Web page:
‘I can’t work with music on at all,’ says Sarah.
‘It drives me crazy as I end up singing along or listening to the lyrics. Very distracting! I love having music on when I’m doing the housework though, or any other work that doesn’t involve reading or writing.’
‘I prefer total silence,’ agrees Naomi, ‘music can be so distracting when trying to concentrate. I end up dancing instead.’
Claire says music is the perfect excuse to do anything other than work.
‘I am the world’s worst procrastinator at the best of times,’ she explains.
‘When I have a deadline or a really important piece of work to focus on, I need complete silence or I will somehow use the music to avoid my work.
‘I end up singing along and then forget what I was reading or writing. Quite often I will then get my phone out and google the lyrics or something about the artist I’m listening too.
‘Ultimately, I cannot take in information or think straight when there is noise in the background. For everyday stuff, I love having music on in the background, but anything that really requires thinking and concentration I need silence.’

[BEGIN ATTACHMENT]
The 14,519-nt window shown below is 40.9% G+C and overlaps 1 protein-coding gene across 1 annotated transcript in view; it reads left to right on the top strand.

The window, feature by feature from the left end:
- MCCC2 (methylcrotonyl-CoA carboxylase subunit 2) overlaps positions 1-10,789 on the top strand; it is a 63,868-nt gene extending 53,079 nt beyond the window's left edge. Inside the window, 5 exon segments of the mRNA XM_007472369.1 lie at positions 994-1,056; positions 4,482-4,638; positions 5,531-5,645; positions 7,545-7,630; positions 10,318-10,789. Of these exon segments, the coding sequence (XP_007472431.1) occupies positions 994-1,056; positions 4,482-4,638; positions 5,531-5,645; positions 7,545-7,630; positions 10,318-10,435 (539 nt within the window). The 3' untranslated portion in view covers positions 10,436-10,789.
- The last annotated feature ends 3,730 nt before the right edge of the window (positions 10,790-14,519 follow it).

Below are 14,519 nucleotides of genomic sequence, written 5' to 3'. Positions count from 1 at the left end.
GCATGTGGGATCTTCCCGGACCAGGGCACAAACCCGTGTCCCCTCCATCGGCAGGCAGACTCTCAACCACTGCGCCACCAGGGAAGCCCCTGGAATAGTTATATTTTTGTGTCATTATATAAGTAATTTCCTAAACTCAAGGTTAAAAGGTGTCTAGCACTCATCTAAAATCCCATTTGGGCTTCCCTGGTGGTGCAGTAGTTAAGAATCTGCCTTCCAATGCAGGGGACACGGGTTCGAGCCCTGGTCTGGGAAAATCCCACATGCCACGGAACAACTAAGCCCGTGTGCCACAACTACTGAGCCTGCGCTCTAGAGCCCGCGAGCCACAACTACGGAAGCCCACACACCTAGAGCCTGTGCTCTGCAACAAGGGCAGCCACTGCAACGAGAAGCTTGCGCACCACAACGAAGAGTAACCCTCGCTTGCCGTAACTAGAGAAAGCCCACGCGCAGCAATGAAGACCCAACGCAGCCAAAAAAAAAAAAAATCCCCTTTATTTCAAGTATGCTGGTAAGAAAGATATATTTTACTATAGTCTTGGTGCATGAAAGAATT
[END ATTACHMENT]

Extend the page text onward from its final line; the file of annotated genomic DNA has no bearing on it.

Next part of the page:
So maybe it depends on the type of work you’re doing, or the type of music.
According to the research, 38% of people prefer to listen to pop music at work, but classical music is a close second favourite. Given that most classical is instrumental and lacking in distracting lyrics, this isn’t surprising.
‘I prefer having instrumental music on. Something to match the mood of what I‘m writing,’ says Sammy.
‘When I am writing I go for either non-lyric music or other-language music,’ explains Cat.
‘I can only have classical music on,’ agrees Jessica.
So what happens when half of the office needs music to work productively and the other half need silence? The experts say that listening to music in your headphones can have the same effect as having it blasting out of communal speakers.
Which means the entire office doesn’t have to listen to your Disney soundtrack megamix. Their loss.
‘It’s clear from our research that people want to listen to music whilst at work and it has an incredibly positive impact on their working day,’ explains Cal from Workthere.
‘It is also interesting to note that the office environment can play a big factor in how workers listen to music with those preferring to listen via their earphones perhaps more likely to work in an open-plan environment where they need to zone-out and focus, where-as those in smaller offices are more likely to have communal music played out loud throughout the office.’
So if you’re resistant to office music it might be time to give it another try. You never know, a little bit of grime might help you fly through your to-do list.
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